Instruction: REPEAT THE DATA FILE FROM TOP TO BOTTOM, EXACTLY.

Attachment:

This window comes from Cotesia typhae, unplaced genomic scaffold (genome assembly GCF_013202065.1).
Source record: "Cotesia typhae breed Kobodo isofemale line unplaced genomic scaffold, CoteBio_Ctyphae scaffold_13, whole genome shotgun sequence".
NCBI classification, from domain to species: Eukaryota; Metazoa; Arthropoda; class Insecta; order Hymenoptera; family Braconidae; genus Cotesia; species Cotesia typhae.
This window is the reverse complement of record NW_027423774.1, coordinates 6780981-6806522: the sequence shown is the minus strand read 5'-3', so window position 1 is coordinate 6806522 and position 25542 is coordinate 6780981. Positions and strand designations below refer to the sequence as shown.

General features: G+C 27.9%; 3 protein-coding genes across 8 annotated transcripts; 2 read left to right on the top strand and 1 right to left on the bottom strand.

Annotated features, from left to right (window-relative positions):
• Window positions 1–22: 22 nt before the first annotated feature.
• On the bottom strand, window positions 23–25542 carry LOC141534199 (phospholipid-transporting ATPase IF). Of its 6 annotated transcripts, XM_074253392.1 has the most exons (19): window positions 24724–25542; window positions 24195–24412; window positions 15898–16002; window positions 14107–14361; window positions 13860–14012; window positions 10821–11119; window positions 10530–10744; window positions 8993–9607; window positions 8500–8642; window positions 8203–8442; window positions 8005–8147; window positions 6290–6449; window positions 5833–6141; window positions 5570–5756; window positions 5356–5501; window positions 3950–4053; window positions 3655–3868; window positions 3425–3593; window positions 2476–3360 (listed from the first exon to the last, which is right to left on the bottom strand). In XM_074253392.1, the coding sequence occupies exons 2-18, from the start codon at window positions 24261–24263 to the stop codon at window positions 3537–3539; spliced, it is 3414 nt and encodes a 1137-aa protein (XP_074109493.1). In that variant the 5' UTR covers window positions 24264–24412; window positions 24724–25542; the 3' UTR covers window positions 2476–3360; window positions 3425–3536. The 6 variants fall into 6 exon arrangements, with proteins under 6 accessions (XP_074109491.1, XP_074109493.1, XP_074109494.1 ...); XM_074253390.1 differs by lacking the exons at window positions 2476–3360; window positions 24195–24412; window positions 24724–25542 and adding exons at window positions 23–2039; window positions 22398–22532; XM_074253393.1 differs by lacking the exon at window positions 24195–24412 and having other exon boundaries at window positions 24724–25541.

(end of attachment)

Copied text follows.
This window comes from Cotesia typhae, unplaced genomic scaffold (genome assembly GCF_013202065.1).
Source record: "Cotesia typhae breed Kobodo isofemale line unplaced genomic scaffold, CoteBio_Ctyphae scaffold_13, whole genome shotgun sequence".
NCBI classification, from domain to species: Eukaryota; Metazoa; Arthropoda; class Insecta; order Hymenoptera; family Braconidae; genus Cotesia; species Cotesia typhae.
This window is the reverse complement of record NW_027423774.1, coordinates 6780981-6806522: the sequence shown is the minus strand read 5'-3', so window position 1 is coordinate 6806522 and position 25542 is coordinate 6780981. Positions and strand designations below refer to the sequence as shown.

General features: G+C 27.9%; 3 protein-coding genes across 8 annotated transcripts; 2 read left to right on the top strand and 1 right to left on the bottom strand.

Annotated features, from left to right (window-relative positions):
• Window positions 1–22: 22 nt before the first annotated feature.
• On the bottom strand, window positions 23–25542 carry LOC141534199 (phospholipid-transporting ATPase IF). Of its 6 annotated transcripts, XM_074253392.1 has the most exons (19): window positions 24724–25542; window positions 24195–24412; window positions 15898–16002; window positions 14107–14361; window positions 13860–14012; window positions 10821–11119; window positions 10530–10744; window positions 8993–9607; window positions 8500–8642; window positions 8203–8442; window positions 8005–8147; window positions 6290–6449; window positions 5833–6141; window positions 5570–5756; window positions 5356–5501; window positions 3950–4053; window positions 3655–3868; window positions 3425–3593; window positions 2476–3360 (listed from the first exon to the last, which is right to left on the bottom strand). In XM_074253392.1, the coding sequence occupies exons 2-18, from the start codon at window positions 24261–24263 to the stop codon at window positions 3537–3539; spliced, it is 3414 nt and encodes a 1137-aa protein (XP_074109493.1). In that variant the 5' UTR covers window positions 24264–24412; window positions 24724–25542; the 3' UTR covers window positions 2476–3360; window positions 3425–3536. The 6 variants fall into 6 exon arrangements, with proteins under 6 accessions (XP_074109491.1, XP_074109493.1, XP_074109494.1 ...); XM_074253390.1 differs by lacking the exons at window positions 2476–3360; window positions 24195–24412; window positions 24724–25542 and adding exons at window positions 23–2039; window positions 22398–22532; XM_074253393.1 differs by lacking the exon at window positions 24195–24412 and having other exon boundaries at window positions 24724–25541.